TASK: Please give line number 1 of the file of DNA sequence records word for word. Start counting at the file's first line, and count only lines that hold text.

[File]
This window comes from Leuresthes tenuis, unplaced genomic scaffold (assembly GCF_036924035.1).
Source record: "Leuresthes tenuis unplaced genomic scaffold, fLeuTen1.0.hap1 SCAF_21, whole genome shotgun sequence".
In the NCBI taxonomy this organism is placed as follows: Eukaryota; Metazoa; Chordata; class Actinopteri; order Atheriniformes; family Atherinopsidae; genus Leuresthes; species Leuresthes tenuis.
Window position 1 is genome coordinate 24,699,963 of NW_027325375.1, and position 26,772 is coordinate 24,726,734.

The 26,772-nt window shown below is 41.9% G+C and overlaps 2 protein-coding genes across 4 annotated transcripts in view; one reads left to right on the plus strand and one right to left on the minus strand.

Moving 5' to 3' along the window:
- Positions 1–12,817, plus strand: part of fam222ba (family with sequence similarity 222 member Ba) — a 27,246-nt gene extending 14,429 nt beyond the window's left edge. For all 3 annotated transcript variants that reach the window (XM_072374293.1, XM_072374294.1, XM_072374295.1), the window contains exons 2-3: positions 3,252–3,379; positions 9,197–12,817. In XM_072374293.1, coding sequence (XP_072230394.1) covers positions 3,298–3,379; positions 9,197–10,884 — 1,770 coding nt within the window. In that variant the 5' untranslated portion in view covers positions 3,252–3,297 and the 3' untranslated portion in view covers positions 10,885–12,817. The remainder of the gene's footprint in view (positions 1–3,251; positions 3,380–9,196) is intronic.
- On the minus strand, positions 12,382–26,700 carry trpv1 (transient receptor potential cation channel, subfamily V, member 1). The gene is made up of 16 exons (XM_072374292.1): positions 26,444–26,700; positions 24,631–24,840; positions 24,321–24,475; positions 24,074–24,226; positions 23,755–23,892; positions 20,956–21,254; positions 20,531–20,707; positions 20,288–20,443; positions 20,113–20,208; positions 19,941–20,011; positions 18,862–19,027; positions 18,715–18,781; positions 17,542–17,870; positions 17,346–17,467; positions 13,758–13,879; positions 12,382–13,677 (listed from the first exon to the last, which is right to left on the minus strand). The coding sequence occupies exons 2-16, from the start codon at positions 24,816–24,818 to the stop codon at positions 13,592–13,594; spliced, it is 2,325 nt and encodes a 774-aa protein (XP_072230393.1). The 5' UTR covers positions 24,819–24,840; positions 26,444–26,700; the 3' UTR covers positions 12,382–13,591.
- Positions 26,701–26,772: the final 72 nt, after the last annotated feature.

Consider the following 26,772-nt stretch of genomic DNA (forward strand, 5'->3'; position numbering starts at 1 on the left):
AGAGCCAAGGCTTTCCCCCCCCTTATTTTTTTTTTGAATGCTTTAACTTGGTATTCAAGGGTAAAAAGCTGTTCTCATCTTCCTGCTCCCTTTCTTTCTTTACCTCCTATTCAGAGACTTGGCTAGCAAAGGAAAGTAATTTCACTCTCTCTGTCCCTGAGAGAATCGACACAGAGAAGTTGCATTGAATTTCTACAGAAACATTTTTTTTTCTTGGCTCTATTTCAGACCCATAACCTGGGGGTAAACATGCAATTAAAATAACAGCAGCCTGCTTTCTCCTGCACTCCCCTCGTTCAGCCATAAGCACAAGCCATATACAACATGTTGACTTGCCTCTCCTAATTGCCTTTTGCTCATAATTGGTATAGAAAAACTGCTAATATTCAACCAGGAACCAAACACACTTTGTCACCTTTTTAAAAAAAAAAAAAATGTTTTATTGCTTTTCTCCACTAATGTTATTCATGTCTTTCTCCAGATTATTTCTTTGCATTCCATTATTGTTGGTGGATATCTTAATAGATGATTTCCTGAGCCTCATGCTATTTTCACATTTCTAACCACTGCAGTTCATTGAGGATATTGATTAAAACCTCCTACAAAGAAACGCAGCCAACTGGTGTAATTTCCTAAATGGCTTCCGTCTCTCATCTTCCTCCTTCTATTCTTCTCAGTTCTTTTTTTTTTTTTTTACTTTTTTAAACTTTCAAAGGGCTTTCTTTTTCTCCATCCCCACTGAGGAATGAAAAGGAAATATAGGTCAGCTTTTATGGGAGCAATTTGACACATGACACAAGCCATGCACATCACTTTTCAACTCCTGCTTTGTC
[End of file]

This window comes from Leuresthes tenuis, unplaced genomic scaffold (assembly GCF_036924035.1).